Universal credit could push disabled families into crisis
The Children's Society works with many of the country's poorest and most socially excluded children.
As a result I am deeply concerned by changes to be provided under the new universal credit benefit system, to be introduced from 2013. The changes could leave disabled children in low income families considerably worse off, and more likely to fall into poverty.
At the moment, families with children with disabilities are entitled to a supplement to their Child Tax Credit entitlement worth around £54 a week. However, the Department for Work and Pensions has announced that under the universal credit, this supplement will be reduced to match the adult rates - currently £26.75.
It wants to simplify the system by having a single rate for adults and children alike.
Loss of support
The result for disabled children would be a loss of around £1,400 of support a year. Over a full childhood, this could amount to more than £20,000. The poorest families with disabled children are likely to lose this full amount.
Leaving aside support through disability living allowance (which is unaffected by this change), this effectively halves the additional financial support for disabled children.
The most severely disabled children will not be affected by this change. In fact, they may gain very slightly under the universal credit. However, around 100,000 families with disabled children could be at risk of losing out.
Many families with disabled children are already living in poverty. These changes can only make this situation worse, making it harder for parents to support their children in the way they would best like. It could mean that families are unable to afford healthy meals, to heat their homes properly, or provide adaptations that their children need.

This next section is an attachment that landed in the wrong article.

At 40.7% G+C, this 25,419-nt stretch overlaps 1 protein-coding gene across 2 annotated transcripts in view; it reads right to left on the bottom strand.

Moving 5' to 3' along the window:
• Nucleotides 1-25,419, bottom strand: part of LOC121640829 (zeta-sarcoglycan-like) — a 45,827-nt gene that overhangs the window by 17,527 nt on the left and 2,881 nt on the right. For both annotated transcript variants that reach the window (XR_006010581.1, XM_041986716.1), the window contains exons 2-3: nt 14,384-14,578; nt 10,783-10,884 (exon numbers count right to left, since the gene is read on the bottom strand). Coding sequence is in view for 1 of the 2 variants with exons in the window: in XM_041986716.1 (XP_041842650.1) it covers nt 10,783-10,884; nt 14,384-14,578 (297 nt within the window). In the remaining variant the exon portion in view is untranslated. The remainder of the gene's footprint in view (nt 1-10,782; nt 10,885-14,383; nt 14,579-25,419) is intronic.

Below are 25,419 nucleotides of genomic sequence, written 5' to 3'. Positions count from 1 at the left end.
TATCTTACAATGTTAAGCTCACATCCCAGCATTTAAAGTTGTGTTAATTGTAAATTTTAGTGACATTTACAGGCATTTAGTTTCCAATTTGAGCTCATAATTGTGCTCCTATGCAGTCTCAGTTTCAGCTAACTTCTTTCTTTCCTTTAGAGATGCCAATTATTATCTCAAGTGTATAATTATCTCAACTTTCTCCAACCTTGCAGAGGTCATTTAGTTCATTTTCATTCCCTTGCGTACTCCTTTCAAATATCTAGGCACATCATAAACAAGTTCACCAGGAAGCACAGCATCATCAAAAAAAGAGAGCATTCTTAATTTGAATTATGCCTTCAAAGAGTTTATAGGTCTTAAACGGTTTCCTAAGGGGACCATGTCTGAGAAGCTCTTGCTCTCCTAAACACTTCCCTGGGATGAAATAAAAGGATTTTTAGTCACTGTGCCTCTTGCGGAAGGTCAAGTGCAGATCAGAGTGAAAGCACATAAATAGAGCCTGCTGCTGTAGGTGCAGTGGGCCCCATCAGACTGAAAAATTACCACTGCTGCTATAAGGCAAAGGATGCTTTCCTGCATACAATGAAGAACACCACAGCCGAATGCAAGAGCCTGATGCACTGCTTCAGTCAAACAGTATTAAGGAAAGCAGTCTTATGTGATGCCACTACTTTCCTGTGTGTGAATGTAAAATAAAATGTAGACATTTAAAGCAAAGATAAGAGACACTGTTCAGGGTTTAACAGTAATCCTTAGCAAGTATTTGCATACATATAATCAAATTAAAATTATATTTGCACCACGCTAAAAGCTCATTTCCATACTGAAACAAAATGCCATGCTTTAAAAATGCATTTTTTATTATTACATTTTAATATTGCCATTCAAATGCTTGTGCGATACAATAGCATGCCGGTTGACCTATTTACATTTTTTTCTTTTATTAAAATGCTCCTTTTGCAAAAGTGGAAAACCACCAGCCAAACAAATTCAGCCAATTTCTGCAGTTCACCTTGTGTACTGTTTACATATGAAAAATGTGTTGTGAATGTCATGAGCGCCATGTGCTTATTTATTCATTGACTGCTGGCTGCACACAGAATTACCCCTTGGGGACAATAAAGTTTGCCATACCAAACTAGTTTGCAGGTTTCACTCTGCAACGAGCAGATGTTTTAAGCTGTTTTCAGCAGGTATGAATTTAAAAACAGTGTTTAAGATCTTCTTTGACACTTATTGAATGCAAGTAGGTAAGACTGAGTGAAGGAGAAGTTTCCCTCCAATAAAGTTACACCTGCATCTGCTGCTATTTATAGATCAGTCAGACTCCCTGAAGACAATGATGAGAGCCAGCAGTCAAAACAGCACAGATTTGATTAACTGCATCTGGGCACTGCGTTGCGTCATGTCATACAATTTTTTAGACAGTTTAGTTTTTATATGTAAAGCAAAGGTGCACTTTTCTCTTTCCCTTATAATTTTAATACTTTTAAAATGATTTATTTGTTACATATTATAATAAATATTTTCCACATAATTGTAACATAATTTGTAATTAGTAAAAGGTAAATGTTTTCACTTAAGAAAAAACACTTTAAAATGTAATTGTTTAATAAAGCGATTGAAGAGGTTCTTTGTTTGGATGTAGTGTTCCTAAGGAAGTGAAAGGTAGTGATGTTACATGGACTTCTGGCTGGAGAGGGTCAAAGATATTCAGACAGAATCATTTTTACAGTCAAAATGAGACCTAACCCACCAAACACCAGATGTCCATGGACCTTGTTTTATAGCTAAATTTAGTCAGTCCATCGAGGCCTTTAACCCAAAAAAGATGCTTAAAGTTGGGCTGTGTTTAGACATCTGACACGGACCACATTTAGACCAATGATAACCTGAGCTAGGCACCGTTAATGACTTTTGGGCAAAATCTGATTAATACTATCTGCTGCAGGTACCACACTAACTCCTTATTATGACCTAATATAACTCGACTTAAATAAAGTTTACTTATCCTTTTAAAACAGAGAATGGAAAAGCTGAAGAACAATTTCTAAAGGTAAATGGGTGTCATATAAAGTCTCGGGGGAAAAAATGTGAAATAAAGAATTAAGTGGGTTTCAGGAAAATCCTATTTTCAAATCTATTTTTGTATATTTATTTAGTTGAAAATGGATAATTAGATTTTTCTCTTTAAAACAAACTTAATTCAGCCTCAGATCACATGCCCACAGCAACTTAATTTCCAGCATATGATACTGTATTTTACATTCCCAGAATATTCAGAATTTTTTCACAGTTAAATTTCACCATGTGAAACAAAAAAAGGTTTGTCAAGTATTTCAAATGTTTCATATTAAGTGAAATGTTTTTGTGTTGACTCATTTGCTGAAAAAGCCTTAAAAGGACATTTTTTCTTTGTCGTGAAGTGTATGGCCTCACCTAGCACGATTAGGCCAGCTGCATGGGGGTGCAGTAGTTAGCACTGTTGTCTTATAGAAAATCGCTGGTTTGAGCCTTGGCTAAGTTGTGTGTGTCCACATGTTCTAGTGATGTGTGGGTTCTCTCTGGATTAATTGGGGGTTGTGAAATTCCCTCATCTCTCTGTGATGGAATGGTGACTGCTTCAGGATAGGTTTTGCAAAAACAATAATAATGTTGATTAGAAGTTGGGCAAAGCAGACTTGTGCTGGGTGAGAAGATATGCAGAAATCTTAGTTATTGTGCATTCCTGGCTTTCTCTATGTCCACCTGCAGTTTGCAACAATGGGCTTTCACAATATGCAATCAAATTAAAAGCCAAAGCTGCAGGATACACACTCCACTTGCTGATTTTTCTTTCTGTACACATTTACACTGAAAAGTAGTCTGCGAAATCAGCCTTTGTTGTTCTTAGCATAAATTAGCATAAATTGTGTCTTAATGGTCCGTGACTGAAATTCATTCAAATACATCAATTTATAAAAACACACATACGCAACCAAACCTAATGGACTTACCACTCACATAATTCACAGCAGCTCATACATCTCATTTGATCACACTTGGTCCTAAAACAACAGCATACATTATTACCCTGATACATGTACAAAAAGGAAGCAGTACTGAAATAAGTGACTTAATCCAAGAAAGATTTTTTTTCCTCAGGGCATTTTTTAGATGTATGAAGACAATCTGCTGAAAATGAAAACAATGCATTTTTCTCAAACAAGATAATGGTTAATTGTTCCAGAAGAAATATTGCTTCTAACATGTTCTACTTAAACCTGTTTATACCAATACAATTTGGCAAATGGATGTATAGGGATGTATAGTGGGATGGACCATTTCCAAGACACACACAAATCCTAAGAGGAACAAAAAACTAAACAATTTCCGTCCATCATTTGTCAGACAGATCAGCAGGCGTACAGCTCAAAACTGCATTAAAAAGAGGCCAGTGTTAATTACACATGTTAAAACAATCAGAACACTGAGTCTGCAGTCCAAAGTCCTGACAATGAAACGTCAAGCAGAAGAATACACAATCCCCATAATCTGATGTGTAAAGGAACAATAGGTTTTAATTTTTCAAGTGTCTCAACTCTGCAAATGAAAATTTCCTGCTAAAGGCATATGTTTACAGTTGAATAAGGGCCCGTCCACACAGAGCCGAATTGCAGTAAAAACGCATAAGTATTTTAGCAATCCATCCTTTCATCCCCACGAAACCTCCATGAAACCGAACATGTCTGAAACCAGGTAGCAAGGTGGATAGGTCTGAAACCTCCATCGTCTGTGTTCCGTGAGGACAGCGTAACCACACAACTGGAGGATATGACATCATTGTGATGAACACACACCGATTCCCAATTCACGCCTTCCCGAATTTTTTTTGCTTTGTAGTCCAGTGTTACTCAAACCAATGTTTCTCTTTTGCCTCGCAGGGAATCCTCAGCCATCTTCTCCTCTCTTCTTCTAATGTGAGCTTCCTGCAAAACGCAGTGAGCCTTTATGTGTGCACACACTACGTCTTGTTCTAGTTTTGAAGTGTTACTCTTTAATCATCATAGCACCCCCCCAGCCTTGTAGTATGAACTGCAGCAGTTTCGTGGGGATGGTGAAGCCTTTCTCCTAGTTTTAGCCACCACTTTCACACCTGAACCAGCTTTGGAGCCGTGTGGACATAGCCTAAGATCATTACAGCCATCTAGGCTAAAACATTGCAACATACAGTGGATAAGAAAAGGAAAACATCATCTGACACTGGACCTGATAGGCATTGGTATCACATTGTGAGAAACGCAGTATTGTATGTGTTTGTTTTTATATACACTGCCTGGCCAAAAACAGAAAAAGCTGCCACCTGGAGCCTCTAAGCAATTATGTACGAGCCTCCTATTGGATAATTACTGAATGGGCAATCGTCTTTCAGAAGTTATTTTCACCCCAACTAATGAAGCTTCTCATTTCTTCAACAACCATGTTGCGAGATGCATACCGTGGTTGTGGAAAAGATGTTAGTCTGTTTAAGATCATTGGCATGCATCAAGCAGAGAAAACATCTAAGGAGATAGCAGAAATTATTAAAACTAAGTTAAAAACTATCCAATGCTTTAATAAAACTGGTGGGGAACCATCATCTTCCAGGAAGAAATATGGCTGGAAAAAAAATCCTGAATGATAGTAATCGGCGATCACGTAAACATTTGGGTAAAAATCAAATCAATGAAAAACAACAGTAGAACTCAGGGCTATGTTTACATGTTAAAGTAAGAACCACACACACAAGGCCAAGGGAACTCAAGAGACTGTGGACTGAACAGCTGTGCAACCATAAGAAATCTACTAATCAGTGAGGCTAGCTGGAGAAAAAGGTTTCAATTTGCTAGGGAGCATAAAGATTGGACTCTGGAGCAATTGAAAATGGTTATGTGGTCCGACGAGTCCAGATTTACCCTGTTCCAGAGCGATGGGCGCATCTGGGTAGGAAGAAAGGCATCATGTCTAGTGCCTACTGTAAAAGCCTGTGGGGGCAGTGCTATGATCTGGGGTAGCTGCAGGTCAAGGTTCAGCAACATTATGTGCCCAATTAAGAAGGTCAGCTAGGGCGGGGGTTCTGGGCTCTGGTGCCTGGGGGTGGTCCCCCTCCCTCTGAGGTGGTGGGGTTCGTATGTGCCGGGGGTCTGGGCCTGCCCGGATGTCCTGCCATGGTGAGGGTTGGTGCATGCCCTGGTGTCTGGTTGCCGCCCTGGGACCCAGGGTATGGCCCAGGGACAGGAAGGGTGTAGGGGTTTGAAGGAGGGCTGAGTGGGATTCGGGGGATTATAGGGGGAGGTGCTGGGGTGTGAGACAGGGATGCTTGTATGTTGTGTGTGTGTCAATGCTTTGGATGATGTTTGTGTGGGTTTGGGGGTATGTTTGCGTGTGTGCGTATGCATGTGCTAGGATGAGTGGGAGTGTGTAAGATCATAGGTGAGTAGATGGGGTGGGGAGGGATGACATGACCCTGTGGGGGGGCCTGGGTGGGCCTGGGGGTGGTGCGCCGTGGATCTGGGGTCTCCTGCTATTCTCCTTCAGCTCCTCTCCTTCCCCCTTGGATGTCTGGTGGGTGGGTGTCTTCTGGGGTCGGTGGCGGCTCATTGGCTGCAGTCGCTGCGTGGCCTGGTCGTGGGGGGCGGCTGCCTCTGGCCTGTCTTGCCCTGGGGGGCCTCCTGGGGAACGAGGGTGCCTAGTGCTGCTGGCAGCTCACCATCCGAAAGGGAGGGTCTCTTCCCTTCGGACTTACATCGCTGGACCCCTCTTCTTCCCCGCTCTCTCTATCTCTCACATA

It could make it harder for them to afford to take their children to school or be involved in social activities. We know that poverty is a major cause of strain and tension within families, and can be a frequent reason for referral to social services.
These changes will make it harder for social workers to deliver successful interventions for the affected families.
If the change does go through, social workers will need to be aware of the reductions in support under the new system. Social workers must be able to prepare families for the change. They will also need to consider whether families could be entitled to transitional protection against income loss within the new benefit system. Some families will need advice as to what particular changes in their situation could lead to a loss of transitional protection.
This is a poorly thought through policy that needs a rethink from the government in order to avoid impoverishing disabled children and their families.
Social workers need to speak out against this proposed policy change, so that disabled children do not end up being the losers in the creation of a simplified benefit system - a system that should be designed to protect the most vulnerable.
*This article was originally featured in Children & Young People Now.